Second, we must determine whether the stance of monetary policy has to be adjusted to counteract the effects on the economy of tighter credit supplies and other consequences of financial instability. Policy adjustments also can help head off some of those effects in that, by showing that the central bank recognizes the potential seriousness of the situation, they bolster confidence. As a consequence, meetings of the Federal Open Market Committee (FOMC)--often in conference calls if the situation is developing rapidly--have been an element in almost every crisis response. Those meetings allow us to gather and share information about the extent of financial instability and its effects on markets and the economy as we also discuss the appropriate policy response.
Some critics have argued that the FOMC’s policy adjustments in response to financial instability encourage undue risk-taking in the financial markets and the economy. However, to the extent that the conduct of policy successfully cushions the negative macroeconomic effects of financial instability, it genuinely lowers risk and that fact should be reflected in the behavior of private agents. Other instruments to deal with instability--discount window lending, moral suasion, actions to keep open or slowly wind down ailing financial institutions--are much more likely than monetary policy adjustments to have undesirable and distortionary effects on private behavior. By making credit available to individual firms on terms more favorable than would be available in the market, or by affording a measure of protection to existing creditors, these other instruments carry substantial potential for moral hazard. Hence, they are and should be used only after a finding that more generalized instruments, like open market operations, are likely to be inadequate to stave off significant economic disruption.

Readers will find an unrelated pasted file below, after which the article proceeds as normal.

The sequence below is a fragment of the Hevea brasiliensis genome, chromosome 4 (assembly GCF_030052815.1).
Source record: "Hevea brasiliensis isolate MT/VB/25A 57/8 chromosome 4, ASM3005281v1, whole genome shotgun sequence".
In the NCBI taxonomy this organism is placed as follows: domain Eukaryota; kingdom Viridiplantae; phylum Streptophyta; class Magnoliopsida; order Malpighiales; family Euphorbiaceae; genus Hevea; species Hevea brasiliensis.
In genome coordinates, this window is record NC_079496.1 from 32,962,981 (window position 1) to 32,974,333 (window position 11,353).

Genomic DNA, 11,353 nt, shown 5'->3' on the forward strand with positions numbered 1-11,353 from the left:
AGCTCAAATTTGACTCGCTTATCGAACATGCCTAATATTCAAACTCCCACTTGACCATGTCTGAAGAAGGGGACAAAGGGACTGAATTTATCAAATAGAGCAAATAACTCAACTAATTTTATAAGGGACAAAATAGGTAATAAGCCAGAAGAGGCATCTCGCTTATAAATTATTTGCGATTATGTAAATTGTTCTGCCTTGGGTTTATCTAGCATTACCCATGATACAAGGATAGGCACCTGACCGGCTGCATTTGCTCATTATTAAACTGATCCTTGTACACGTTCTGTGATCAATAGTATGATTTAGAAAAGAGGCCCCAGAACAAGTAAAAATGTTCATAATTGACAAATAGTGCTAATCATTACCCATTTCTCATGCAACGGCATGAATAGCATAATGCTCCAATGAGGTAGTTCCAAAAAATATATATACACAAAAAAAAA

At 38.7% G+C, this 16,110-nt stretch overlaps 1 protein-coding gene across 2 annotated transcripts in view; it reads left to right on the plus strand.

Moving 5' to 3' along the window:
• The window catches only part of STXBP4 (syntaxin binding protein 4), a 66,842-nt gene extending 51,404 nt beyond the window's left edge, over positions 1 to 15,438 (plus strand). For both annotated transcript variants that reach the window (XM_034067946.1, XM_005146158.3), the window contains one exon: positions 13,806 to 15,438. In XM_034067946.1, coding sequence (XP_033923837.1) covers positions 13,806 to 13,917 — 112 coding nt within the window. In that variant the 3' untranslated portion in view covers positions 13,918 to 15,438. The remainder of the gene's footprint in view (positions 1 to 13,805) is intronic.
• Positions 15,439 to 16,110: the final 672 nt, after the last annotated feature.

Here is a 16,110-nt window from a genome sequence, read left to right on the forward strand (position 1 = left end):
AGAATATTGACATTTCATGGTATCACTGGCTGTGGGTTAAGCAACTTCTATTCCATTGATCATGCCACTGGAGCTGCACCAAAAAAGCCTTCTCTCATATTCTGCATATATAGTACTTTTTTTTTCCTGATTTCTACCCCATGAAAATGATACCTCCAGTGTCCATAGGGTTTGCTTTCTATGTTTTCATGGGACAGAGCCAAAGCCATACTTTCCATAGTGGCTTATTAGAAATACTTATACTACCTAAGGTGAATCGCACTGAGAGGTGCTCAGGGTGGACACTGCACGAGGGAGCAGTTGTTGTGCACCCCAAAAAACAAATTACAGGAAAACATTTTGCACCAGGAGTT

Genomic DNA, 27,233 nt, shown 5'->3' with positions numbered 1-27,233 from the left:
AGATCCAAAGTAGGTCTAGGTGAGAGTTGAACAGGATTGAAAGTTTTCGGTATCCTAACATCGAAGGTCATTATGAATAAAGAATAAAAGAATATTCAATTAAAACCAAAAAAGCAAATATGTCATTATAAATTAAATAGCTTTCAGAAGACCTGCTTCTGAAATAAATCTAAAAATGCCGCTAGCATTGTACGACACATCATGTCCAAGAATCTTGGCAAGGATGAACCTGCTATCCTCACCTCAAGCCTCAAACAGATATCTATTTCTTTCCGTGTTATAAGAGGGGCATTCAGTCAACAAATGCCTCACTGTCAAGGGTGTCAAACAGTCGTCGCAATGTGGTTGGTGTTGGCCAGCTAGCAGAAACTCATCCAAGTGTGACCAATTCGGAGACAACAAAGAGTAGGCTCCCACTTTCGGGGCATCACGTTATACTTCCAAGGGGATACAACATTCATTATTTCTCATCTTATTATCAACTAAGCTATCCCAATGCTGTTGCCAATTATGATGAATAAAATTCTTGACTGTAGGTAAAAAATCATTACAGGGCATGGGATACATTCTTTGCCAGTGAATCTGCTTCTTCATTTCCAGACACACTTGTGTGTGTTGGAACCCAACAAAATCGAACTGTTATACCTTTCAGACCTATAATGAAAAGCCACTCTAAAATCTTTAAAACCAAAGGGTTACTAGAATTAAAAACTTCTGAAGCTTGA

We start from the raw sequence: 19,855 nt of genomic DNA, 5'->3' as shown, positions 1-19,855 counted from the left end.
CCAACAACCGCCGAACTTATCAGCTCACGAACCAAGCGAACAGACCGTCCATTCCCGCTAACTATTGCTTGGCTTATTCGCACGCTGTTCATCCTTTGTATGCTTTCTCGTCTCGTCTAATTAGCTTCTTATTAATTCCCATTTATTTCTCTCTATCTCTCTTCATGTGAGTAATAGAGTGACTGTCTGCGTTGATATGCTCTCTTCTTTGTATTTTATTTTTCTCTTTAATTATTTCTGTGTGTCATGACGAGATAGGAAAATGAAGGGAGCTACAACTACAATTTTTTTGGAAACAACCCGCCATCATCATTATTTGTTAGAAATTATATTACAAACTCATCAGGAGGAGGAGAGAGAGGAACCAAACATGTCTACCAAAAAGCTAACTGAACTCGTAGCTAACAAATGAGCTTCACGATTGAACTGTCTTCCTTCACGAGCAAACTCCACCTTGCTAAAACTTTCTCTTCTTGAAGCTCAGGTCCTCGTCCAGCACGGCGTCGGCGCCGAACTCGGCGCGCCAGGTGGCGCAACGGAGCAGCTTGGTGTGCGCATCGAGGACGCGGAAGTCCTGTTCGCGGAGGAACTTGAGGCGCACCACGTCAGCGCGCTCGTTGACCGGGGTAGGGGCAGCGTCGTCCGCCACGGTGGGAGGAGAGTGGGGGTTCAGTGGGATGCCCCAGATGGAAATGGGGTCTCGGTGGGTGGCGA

If it is determined that actions to support the credit of specific firms are necessary, such actions should be designed to minimize moral hazard. Sometimes moral suasion will be sufficient--simply by calling attention to the potential consequences of withholding payments or credit, private parties may be persuaded that avoiding such an outcome is in their self-interest. But central banks must be careful that moral suasion is not perceived as coercion or an implied promise of official indemnification for private losses. If the central bank concludes that it must lend to individual depository institutions to avoid significant economic disruption, in most situations any such loans should be on terms sufficiently onerous to discourage reliance on public-sector credit.
The Federal Reserve tries to find the approach that reduces the odds on economy-wide spillover effects while interfering as little as possible with the market and allowing people and institutions to suffer the consequences of decisions that turn out to be bad. Nearly every major bout of financial instability has called for some degree of monetary easing--most often only temporarily until the threat of the low-probability but high-cost economic disruption has passed. Other tools have been used occasionally, and an assessment of their costs and benefits has depended on the nature of the crisis.
Moral suasion was an element in dealing with the panicky private-sector actions associated with the sharp and apparently self-feeding market price breaks of 1987 and 1998. Lending through the discount window helped to promote an orderly unwinding of distressed institutions in the period of prolonged and widespread problems among important intermediaries in the late 1980s and early 1990s. And such lending was crucial in getting liquidity to the right places after the disruption of 9/11. In each case, the nature of the response has depended on the state of the economy and financial markets before the event. When the economy is strong and financial systems robust, a shock to the financial system is less likely to feed back on the economy.
Information Flows in a Crisis
Our experience suggests some of the key questions that might arise when confronting a crisis: How large is the financial disruption--how many firms or market participants are involved and how large are they? What is the potential for direct and indirect contagion, both domestic and international? Who are the counterparties and what is their exposure? Who else has similar exposures and might be vulnerable to further changes in asset prices that could be triggered by a firm’s failure and unwinding of positions? How long are the financial disruptions likely to last? Are substitute providers of financial services available, and how easily and quickly can they be employed? And, critically, what are the initial and expected states of the macroeconomic and financial environments under various scenarios?